The Transition in East Germany: When is a Ten Point Fall in the Gender Wage Gap Bad News?

Jennifer Hunt

NBER Working Paper No. 6167
Issued in September 1997
NBER Program(s):Labor Studies

Since monetary union with western Germany on 1 July 1990, eastern female monthly wages have risen by 10 percentage points relative to male wages, but female employment has fallen 5 percentage points more than male employment. Using the German Socio-Economic Panel to study the years 1990-1994, I show that along with age, the wage of a worker in 1990 is the most important determinant of the hazard rate from employment. Differences in mean 1990 wages explain more than half of the gender gap in this hazard rate, since low earners were more likely to leave employment, and were disproportionately female. The withdrawal from employment of low earners can explain 40% of the rise in relative female wages. Competing risks analysis reveals that the wage has its effect through layoffs, and hence through labor demand, which is consistent with the hypothesis that union wage rises have caused the least productive to be laid off. There is no evidence that reduction in child care availability is a major factor in reducing female employment rates.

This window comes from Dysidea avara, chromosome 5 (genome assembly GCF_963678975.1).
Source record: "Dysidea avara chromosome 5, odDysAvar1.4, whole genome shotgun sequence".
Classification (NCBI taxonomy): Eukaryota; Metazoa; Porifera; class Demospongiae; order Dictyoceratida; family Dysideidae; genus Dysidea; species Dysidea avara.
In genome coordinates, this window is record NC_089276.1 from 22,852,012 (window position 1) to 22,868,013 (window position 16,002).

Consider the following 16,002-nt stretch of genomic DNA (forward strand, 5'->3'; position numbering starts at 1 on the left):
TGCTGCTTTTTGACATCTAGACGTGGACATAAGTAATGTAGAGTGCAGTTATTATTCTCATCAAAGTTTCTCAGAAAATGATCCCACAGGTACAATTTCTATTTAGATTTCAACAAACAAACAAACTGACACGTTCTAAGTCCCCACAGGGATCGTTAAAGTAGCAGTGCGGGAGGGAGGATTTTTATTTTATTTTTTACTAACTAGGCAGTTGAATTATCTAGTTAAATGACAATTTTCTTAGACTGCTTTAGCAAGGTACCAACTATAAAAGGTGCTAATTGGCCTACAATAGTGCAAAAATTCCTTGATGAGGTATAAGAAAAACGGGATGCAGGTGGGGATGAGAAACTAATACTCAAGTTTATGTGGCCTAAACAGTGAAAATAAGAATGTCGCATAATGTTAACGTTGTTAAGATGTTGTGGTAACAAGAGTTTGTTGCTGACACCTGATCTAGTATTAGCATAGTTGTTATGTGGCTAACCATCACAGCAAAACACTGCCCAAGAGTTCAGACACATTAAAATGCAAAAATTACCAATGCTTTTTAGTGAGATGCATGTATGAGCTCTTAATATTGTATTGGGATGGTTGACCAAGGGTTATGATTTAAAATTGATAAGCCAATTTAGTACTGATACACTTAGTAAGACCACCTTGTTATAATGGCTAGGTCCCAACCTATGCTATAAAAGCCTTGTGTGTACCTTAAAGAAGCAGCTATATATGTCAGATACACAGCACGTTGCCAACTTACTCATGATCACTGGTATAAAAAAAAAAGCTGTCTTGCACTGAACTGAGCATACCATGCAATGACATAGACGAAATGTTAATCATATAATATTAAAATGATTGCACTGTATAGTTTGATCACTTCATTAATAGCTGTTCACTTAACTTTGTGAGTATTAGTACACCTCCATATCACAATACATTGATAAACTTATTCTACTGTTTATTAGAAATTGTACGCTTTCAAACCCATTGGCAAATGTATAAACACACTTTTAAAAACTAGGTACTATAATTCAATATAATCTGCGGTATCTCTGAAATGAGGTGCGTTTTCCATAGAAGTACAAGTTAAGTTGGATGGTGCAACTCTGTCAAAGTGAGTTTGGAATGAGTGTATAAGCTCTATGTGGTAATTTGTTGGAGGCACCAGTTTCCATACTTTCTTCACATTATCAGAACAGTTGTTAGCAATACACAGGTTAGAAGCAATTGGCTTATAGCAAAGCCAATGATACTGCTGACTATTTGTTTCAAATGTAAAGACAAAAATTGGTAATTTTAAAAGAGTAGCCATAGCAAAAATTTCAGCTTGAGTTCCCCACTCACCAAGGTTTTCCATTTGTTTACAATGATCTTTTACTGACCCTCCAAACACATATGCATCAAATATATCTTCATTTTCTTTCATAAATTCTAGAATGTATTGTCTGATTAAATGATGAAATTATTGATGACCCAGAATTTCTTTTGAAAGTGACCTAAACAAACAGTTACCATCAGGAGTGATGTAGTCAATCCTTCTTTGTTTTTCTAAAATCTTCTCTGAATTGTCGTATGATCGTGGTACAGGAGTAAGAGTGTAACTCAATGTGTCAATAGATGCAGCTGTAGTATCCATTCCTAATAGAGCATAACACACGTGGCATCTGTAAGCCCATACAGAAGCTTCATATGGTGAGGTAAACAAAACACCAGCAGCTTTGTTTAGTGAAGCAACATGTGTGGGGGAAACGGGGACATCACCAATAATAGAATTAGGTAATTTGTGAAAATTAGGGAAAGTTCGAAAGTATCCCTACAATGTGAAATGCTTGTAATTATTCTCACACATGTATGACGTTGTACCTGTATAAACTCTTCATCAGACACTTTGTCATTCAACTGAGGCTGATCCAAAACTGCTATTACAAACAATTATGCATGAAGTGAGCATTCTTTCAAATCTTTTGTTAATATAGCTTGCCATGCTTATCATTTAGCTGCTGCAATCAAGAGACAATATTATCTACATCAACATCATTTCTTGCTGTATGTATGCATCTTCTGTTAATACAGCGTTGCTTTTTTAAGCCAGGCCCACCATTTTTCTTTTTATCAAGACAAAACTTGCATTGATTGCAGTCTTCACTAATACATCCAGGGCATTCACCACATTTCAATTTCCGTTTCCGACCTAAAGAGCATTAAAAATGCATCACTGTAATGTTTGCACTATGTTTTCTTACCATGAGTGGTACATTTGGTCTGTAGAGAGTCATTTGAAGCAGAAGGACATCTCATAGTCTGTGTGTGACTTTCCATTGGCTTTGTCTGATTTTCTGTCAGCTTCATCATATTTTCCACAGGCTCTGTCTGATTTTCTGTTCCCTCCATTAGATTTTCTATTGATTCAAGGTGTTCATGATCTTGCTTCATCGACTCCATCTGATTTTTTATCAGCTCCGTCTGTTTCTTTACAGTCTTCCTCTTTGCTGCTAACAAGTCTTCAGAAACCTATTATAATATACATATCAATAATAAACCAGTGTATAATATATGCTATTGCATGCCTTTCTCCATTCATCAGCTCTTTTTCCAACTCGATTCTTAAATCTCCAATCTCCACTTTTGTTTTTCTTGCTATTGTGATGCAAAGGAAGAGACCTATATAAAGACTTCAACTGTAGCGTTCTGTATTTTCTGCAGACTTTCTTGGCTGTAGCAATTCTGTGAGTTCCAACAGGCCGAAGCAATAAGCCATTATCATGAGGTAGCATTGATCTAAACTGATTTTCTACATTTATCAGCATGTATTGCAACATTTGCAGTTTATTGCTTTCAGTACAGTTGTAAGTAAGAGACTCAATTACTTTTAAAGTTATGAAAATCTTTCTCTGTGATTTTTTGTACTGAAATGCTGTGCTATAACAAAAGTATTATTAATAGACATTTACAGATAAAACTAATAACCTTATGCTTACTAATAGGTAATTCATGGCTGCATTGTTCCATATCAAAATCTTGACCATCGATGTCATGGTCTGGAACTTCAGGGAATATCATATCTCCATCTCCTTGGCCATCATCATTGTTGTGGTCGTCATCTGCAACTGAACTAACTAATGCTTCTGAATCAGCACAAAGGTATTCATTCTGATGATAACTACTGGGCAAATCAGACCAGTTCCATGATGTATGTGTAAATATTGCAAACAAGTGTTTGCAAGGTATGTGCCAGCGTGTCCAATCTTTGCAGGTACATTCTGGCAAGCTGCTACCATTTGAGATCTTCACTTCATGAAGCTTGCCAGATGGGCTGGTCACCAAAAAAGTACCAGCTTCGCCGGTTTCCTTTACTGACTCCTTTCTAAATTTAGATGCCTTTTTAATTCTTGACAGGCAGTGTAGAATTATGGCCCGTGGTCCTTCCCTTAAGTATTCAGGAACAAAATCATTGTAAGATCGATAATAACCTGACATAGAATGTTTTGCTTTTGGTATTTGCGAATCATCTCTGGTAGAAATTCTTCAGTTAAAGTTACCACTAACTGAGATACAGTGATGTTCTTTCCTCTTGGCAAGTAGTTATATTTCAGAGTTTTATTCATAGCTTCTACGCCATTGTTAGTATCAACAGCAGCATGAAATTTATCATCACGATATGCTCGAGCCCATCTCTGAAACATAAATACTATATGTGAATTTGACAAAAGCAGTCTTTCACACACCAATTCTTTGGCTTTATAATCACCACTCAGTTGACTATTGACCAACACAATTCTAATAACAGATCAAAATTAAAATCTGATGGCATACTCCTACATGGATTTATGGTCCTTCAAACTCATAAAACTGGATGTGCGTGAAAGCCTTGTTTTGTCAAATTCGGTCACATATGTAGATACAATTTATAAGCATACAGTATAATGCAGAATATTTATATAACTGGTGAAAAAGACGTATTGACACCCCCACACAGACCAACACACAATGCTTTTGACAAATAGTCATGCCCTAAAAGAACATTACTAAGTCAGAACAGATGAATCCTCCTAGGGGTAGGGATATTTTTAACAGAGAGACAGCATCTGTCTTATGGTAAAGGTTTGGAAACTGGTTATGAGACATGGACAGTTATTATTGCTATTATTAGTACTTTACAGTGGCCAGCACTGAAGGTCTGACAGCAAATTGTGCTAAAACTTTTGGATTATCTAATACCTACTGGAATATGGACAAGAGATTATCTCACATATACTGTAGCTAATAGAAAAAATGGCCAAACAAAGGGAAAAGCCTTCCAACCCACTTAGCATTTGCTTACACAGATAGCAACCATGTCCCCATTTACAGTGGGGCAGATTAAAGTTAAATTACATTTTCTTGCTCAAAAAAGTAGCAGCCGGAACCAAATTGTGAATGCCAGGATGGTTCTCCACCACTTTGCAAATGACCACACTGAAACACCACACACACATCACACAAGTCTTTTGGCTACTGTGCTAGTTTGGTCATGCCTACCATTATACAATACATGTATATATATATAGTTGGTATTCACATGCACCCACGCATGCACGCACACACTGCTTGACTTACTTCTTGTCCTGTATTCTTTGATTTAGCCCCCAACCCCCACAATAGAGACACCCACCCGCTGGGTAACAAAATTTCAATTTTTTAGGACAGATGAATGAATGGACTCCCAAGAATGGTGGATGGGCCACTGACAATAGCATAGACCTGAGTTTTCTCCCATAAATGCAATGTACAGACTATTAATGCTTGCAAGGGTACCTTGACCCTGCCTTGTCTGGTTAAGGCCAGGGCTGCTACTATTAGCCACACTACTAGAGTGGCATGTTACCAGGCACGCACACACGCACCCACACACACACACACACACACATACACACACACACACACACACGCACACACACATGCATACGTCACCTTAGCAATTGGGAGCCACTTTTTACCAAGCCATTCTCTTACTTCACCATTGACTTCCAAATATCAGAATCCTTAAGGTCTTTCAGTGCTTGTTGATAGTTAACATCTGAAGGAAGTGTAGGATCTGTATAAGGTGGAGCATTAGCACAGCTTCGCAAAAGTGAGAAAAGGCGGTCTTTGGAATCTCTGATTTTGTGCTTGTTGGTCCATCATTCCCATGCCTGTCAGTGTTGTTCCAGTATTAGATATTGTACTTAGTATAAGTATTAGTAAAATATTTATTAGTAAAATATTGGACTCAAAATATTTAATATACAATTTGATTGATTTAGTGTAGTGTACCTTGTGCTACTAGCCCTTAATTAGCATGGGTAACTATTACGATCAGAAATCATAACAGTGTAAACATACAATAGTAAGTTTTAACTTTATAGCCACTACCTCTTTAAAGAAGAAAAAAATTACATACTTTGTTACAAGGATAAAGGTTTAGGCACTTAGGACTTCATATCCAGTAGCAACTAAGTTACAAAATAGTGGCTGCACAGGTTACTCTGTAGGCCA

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Document Object Identifier (DOI): 10.3386/w6167

Published: Hunt, Jennifer. "The Transition In East Germany: When Is A Ten-Point Fall In The Gender Wage Gap Bad News?," Journal of Labor Economics, 2002, v20(1,Jan), 148-169. citation courtesy of

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